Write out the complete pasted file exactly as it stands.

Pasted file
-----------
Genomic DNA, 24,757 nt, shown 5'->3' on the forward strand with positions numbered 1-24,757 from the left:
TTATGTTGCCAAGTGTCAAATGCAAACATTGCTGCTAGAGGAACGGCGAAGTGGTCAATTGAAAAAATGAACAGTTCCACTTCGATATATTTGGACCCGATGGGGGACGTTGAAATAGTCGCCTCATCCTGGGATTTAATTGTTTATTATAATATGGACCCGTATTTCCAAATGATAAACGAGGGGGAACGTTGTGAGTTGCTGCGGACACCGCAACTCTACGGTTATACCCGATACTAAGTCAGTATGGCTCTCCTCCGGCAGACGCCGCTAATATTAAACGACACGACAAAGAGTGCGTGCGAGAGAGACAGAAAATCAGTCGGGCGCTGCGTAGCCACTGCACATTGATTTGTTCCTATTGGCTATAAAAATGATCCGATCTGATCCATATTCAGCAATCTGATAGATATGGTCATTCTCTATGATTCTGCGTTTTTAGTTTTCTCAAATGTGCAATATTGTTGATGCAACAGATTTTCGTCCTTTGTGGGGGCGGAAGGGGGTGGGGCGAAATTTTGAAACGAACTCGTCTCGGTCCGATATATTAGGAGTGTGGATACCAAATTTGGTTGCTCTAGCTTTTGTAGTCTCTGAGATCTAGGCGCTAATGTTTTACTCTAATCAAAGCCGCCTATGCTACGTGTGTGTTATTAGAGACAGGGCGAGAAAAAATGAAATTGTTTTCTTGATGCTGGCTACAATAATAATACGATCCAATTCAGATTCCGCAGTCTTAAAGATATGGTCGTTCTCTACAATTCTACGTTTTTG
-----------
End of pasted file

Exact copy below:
Genomic DNA, 24,757 nt, shown 5'->3' on the forward strand with positions numbered 1-24,757 from the left:
TTATGTTGCCAAGTGTCAAATGCAAACATTGCTGCTAGAGGAACGGCGAAGTGGTCAATTGAAAAAATGAACAGTTCCACTTCGATATATTTGGACCCGATGGGGGACGTTGAAATAGTCGCCTCATCCTGGGATTTAATTGTTTATTATAATATGGACCCGTATTTCCAAATGATAAACGAGGGGGAACGTTGTGAGTTGCTGCGGACACCGCAACTCTACGGTTATACCCGATACTAAGTCAGTATGGCTCTCCTCCGGCAGACGCCGCTAATATTAAACGACACGACAAAGAGTGCGTGCGAGAGAGACAGAAAATCAGTCGGGCGCTGCGTAGCCACTGCACATTGATTTGTTCCTATTGGCTATAAAAATGATCCGATCTGATCCATATTCAGCAATCTGATAGATATGGTCATTCTCTATGATTCTGCGTTTTTAGTTTTCTCAAATGTGCAATATTGTTGATGCAACAGATTTTCGTCCTTTGTGGGGGCGGAAGGGGGTGGGGCGAAATTTTGAAACGAACTCGTCTCGGTCCGATATATTAGGAGTGTGGATACCAAATTTGGTTGCTCTAGCTTTTGTAGTCTCTGAGATCTAGGCGCTAATGTTTTACTCTAATCAAAGCCGCCTATGCTACGTGTGTGTTATTAGAGACAGGGCGAGAAAAAATGAAATTGTTTTCTTGATGCTGGCTACAATAATAATACGATCCAATTCAGATTCCGCAGTCTTAAAGATATGGTCGTTCTCTACAATTCTACGTTTTTG